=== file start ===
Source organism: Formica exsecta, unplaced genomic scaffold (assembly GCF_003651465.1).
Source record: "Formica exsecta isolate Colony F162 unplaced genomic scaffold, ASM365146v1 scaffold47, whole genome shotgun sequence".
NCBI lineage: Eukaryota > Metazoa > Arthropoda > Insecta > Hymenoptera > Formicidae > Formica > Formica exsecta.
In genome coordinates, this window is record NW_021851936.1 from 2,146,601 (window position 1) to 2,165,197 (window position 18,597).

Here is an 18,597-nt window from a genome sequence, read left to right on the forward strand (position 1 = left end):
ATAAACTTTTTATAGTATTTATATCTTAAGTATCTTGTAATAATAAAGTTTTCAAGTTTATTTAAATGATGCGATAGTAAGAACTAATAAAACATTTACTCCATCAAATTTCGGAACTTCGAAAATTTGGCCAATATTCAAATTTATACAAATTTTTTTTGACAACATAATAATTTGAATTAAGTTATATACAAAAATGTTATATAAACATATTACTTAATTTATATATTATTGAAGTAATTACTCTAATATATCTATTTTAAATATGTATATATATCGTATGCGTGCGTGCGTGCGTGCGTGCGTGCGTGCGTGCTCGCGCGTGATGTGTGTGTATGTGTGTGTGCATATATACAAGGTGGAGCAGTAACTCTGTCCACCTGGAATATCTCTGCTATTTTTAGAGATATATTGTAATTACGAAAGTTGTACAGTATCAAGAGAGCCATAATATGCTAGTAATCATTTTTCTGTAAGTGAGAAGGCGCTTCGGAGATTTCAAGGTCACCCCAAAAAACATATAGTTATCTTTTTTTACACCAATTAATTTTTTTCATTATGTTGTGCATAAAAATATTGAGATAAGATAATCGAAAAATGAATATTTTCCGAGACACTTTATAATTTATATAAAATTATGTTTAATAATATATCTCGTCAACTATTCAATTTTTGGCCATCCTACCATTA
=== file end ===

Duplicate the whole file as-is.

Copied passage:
Source organism: Formica exsecta, unplaced genomic scaffold (assembly GCF_003651465.1).
Source record: "Formica exsecta isolate Colony F162 unplaced genomic scaffold, ASM365146v1 scaffold47, whole genome shotgun sequence".
NCBI lineage: Eukaryota > Metazoa > Arthropoda > Insecta > Hymenoptera > Formicidae > Formica > Formica exsecta.
In genome coordinates, this window is record NW_021851936.1 from 2,146,601 (window position 1) to 2,165,197 (window position 18,597).

Here is an 18,597-nt window from a genome sequence, read left to right on the forward strand (position 1 = left end):
ATAAACTTTTTATAGTATTTATATCTTAAGTATCTTGTAATAATAAAGTTTTCAAGTTTATTTAAATGATGCGATAGTAAGAACTAATAAAACATTTACTCCATCAAATTTCGGAACTTCGAAAATTTGGCCAATATTCAAATTTATACAAATTTTTTTTGACAACATAATAATTTGAATTAAGTTATATACAAAAATGTTATATAAACATATTACTTAATTTATATATTATTGAAGTAATTACTCTAATATATCTATTTTAAATATGTATATATATCGTATGCGTGCGTGCGTGCGTGCGTGCGTGCGTGCGTGCTCGCGCGTGATGTGTGTGTATGTGTGTGTGCATATATACAAGGTGGAGCAGTAACTCTGTCCACCTGGAATATCTCTGCTATTTTTAGAGATATATTGTAATTACGAAAGTTGTACAGTATCAAGAGAGCCATAATATGCTAGTAATCATTTTTCTGTAAGTGAGAAGGCGCTTCGGAGATTTCAAGGTCACCCCAAAAAACATATAGTTATCTTTTTTTACACCAATTAATTTTTTTCATTATGTTGTGCATAAAAATATTGAGATAAGATAATCGAAAAATGAATATTTTCCGAGACACTTTATAATTTATATAAAATTATGTTTAATAATATATCTCGTCAACTATTCAATTTTTGGCCATCCTACCATTA